Where to start when it comes with the benefits of fiber… Fiber aids in digestion and nutrient absorption, helps nourish the gut microbiome, provides protection from toxins by supporting stool elimination, and is typically found in foods high in nutritious phytochemicals. Fiber is categorized as soluble or insoluble. Soluble fiber acts as food for healthy gut bacteria and insoluble fiber passes through the system as a physical movement support.
Sweet potatoes are tasty additions to a meal and a higher fiber choice than white rice or white potatoes. Sweet potatoes can be quickly sliced up and coated with a bit of avocado oil and garlic salt next to other vegetables and sausages as part of a one-pan meal.
Do not let the texture of an avocado fool you. Avocados are high in both insoluble and soluble fiber. Adding a bit of avocado on your toast or in your salad can add several grams of fiber.
Flaxseeds are known for their powerful detoxifying capabilities. The seeds can be a fibrous addition to oatmeal and smoothies without messing with flavor.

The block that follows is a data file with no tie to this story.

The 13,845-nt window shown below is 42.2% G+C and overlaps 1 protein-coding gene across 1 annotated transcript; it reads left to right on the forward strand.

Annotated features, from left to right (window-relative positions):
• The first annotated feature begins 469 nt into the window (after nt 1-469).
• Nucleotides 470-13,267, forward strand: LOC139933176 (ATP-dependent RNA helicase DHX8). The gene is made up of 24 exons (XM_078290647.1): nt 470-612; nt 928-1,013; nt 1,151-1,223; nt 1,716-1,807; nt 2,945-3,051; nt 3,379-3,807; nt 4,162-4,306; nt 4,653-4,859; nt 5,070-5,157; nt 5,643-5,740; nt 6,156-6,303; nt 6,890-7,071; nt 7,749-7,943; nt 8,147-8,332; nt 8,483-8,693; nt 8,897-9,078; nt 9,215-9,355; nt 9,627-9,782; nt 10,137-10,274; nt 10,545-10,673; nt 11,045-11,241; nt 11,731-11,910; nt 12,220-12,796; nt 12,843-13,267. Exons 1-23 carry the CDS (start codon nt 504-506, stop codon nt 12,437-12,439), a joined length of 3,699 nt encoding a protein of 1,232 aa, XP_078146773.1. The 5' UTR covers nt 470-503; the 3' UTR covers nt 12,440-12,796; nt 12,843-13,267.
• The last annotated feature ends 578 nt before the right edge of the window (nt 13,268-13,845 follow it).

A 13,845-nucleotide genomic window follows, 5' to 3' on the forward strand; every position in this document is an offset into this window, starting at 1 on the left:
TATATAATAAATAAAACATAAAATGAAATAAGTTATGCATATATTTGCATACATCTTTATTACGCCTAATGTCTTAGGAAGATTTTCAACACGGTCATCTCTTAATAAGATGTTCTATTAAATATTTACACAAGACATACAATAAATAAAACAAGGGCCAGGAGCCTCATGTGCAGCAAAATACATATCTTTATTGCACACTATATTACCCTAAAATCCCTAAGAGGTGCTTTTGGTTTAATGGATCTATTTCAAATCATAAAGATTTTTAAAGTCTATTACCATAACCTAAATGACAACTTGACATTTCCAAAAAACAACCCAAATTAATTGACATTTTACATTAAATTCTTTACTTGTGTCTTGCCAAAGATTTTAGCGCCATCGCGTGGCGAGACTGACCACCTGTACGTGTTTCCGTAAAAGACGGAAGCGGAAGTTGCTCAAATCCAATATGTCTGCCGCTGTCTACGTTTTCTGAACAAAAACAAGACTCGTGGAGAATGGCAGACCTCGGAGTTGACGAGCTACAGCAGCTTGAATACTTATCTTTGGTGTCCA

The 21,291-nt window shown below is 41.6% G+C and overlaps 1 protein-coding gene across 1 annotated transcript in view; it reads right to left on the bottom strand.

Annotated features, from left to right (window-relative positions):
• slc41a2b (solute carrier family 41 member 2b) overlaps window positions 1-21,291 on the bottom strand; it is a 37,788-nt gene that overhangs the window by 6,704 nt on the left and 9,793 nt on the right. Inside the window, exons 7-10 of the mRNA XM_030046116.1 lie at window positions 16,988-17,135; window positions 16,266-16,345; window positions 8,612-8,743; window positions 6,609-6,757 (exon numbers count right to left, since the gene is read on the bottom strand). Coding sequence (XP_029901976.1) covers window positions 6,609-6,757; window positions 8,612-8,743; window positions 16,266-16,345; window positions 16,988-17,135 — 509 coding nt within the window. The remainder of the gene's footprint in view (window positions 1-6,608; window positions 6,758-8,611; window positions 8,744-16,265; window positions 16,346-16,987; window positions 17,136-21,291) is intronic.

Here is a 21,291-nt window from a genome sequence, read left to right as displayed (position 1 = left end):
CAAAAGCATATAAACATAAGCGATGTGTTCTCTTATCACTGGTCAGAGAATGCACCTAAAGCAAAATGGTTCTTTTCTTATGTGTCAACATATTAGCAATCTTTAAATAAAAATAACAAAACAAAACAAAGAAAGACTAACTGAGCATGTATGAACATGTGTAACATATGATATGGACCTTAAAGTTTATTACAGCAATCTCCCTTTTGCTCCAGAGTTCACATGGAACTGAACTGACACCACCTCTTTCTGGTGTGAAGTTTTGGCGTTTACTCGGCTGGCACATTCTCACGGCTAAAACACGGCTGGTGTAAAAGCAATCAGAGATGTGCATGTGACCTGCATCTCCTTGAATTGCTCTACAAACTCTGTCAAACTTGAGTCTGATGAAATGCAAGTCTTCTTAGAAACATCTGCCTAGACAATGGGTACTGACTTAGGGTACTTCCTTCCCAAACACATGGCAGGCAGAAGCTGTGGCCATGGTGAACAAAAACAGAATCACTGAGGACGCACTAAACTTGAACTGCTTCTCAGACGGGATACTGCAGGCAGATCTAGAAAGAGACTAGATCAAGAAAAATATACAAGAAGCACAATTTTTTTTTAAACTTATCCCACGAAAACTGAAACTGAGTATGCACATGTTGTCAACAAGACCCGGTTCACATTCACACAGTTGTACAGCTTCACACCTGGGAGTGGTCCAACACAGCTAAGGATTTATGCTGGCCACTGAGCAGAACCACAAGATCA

To boost the fiber content of hamburgers or meatballs, consider replacing half of the ground meat with lentils. Lentils are an inexpensive fiber source that blend well with a mixture of spices.
Berries are some of the highest fibrous fruits. Just a large handful of blackberries contains 5.3 g fiber. In comparison, a medium-banana contains 3.1 g fiber. When you are building a smoothie or oatmeal, consider adding frozen berries instead of banana.
Ultimately, when you include a variety of whole plants on your plate, you are consuming fiber. If you select whole foods over processed foods, you are boosting your daily fiber content. Whether this selection is a handful of nuts instead of crackers, or avocado slices on toast instead of butter, you are choosing more fiber.
This information is for educational purposes only and should not be taken as medical advice. Please consult a physician before treating any disorder.